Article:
Question:  And do you have any information where Ariel Henry is and if he’s expected today in the CARICOM meeting?

Spokesman:  We are tracking him like you are tracking him, through media reports. If he appears in CARICOM and we find out about it, and I’m able to share, I will.  But I’ve not seen any new information.  Abdelhamid, and then we’ll go that way.

Question:  Thank you.  I have two questions.  I asked the SG this morning, but he left the podium.  Why he doesn’t try to go visit Gaza?  Why?

Spokesman:  Any travel by the Secretary-General will be announced in time. I think, as you know, there have been a good number of UN senior officials who’ve needed to be there for operational reasons.  But if we have something to announce, we will share with you.

Question:  My second question.  On the statement issued by Tor Wennesland on the anniversary of the fifth month of the war. He said the following, and be patient. One…

Spokesman:  No.

Correspondent:  No, no, this is very important.

Spokesman:  Abdelhamid, what…

Question:  Can you be patient with me?

Spokesman:  I think I am very patient.  No, but ask the question.  Go ahead.

Correspondent:  I withdraw my question.

Spokesman:  No, no, ask the question, Abdelhamid.

Question:  He said, we need an end to this misery now — one that will lead to the immediate release of all hostages and a ceasefire.  The SG always says ceasefire and release of hostages.  Why Mr. Tor Wennesland said release of all hostages first and then the ceasefire?  Which comes first?  Which is most legal now?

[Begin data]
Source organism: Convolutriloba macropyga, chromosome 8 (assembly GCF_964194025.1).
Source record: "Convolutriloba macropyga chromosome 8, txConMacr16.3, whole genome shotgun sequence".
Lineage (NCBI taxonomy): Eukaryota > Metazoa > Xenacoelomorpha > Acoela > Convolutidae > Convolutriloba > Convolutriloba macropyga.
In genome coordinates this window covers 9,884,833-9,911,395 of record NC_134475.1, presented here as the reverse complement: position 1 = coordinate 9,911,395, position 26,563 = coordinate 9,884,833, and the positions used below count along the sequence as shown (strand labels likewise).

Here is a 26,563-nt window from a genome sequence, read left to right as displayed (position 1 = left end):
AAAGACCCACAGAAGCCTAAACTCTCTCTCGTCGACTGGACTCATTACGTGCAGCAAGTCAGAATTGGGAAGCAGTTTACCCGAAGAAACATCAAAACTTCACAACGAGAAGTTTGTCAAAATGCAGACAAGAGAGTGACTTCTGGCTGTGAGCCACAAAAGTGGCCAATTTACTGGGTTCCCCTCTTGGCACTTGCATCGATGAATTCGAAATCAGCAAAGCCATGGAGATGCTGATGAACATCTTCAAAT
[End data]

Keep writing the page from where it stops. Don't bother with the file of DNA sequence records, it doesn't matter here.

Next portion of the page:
Spokesman:  Abdelhamid, I’m patient with you.  You asked your question.  I will tell you the same thing over again.  Please call Mr. Wennesland’s office.  He said what he said.  I think the idea in his statement and the Secretary-General’s statement are the same.

Correspondent:  No, they’re not.

Spokesman:  Benny, Ephrem, Nabil, Linda, Gabriel.

Question:  Two questions.  First, about the Israeli Foreign Minister.  First, about the Israeli Foreign Minister.  Did he request a meeting with the SG?

Spokesman:  No meeting was requested from the Israeli Mission.  And the SG did not request a meeting with them.

Question:  Is that unusual?

Spokesman:  No.  I mean, by which standards?

Question:  I mean, is there an effort by the Israeli Government not to meet with the Secretary-General, boycotting the Secretary-General?

Spokesman:  Benny, like I told Dezhi to ask the Pentagon, I would ask you to ask the Foreign Ministry.

Correspondent:  Okay.  Second question…

Spokesman:  And I would add that we speak to our Israeli counterparts, especially on the ground, on a daily, if not hourly basis.  We continue to have operational contacts and we speak to the people we need to speak to.

Correspondent:  Yeah, but you’re aware that there’s quite a lot of anger in Israel for the Secretary-General.

Spokesman:  I, too, read the media.